Journal of the Acoustical Society of America volume:124:3261-3275.
Noise has an effect on speech production. Stationary noise and babble have been used in the past but the effect of a competing talker, which might be expected to cause different types of disruption, has rarely been investigated. The current study examined the acoustic and phonetic consequences of N-talker noise on sentence production for a range of values of N from 1 (competing talker) to infinity (speech-shaped noise). The effect of noise on speech production increased with both the number of background talkers (N) and noise level, both of which act to increase the energetic masking effect of the noise. In a background of stationary noise, noise-induced speech was always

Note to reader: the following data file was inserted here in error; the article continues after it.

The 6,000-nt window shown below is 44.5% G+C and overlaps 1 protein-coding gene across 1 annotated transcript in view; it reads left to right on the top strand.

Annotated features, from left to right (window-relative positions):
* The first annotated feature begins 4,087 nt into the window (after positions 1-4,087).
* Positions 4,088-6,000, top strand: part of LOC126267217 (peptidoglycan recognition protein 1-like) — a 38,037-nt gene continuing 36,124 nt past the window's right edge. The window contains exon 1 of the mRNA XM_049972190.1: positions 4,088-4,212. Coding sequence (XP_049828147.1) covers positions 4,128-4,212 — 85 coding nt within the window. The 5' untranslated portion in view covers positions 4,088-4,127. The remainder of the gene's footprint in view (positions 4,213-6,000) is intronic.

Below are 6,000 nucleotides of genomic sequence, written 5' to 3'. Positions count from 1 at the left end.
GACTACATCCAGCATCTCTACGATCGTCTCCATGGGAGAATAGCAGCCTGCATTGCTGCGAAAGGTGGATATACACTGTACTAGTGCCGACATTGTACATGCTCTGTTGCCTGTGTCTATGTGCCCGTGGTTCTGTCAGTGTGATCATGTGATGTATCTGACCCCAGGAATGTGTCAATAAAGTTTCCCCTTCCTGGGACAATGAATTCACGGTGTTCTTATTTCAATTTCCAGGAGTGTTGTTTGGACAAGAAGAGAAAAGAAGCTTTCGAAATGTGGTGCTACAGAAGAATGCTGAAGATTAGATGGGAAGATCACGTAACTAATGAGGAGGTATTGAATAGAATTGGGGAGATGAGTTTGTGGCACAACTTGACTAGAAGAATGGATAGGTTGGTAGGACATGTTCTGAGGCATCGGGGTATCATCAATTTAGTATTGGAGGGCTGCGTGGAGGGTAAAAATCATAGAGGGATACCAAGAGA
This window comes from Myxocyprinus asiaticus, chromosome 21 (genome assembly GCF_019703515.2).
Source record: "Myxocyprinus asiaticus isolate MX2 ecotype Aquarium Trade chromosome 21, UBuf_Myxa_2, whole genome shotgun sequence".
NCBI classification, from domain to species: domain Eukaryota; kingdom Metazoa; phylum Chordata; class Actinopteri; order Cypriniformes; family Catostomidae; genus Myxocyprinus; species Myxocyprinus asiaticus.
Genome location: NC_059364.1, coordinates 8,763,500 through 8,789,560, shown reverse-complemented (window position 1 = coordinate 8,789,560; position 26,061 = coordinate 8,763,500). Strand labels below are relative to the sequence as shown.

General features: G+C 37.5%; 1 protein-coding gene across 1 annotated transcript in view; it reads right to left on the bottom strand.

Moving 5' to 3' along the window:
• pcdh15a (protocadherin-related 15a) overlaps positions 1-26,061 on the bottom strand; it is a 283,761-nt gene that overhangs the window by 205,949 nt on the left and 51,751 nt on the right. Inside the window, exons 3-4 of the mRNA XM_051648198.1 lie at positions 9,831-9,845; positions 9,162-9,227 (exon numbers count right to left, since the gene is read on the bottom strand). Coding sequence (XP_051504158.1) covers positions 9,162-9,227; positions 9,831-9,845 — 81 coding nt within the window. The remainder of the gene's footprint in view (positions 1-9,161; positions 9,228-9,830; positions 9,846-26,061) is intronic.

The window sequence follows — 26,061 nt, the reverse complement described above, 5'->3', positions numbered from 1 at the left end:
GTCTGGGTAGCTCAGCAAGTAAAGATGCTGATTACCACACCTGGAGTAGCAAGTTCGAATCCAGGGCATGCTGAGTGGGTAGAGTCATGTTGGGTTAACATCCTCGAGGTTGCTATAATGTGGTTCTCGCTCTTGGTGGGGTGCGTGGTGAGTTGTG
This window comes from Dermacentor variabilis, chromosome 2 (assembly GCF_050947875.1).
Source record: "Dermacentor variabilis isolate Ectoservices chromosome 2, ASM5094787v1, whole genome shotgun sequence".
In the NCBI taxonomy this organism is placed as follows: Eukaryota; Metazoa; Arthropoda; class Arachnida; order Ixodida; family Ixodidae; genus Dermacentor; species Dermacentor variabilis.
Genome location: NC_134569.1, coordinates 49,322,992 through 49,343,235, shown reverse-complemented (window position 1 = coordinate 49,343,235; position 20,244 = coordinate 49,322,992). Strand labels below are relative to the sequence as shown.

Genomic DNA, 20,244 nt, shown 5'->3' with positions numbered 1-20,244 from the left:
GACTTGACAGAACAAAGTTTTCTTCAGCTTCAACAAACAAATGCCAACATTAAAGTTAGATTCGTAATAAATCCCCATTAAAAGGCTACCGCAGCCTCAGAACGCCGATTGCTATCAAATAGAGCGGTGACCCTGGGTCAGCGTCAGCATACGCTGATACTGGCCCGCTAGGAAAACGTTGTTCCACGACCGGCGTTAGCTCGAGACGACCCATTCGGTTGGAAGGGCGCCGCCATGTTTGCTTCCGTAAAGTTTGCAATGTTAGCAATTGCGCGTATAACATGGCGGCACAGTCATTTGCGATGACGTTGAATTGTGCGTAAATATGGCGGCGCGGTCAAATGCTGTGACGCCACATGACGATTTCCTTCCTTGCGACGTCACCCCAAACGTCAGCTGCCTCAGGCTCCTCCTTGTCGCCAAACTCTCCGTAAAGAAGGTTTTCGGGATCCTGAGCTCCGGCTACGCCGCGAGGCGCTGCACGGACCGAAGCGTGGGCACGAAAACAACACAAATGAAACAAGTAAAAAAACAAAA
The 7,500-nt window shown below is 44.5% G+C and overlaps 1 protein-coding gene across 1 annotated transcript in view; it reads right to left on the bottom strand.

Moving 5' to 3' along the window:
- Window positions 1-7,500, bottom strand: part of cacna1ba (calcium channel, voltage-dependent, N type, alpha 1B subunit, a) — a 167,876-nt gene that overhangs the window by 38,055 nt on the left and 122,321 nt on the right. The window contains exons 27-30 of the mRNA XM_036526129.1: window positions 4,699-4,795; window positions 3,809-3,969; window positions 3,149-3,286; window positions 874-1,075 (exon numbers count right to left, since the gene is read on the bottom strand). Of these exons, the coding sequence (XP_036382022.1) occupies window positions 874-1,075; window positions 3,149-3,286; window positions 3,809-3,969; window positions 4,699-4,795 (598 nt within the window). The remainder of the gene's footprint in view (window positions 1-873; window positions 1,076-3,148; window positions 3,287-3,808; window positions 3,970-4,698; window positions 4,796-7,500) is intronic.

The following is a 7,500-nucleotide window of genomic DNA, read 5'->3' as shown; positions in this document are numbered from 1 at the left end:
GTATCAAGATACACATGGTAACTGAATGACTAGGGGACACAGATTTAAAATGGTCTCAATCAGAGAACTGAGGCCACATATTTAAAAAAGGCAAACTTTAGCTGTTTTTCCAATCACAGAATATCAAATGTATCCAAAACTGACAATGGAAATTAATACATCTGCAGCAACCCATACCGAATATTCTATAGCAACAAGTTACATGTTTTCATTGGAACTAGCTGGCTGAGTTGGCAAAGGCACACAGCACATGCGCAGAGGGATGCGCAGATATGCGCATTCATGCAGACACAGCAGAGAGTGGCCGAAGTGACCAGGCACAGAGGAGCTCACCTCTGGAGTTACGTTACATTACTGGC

more intelligible than speech produced in quiet, and the gain in intelligibility increased with N and noise level, suggesting that talkers modify their productions to ameliorate energetic masking at the ears of the listener. When presented in a competing talker background, speech induced by a competing talker was more intelligible than speech produced in quiet, but the scale of the effect was compatible with the energetic masking effect of the competing talker. No evidence was found of modifications to speech production which exploited the temporal structure of a competing talker.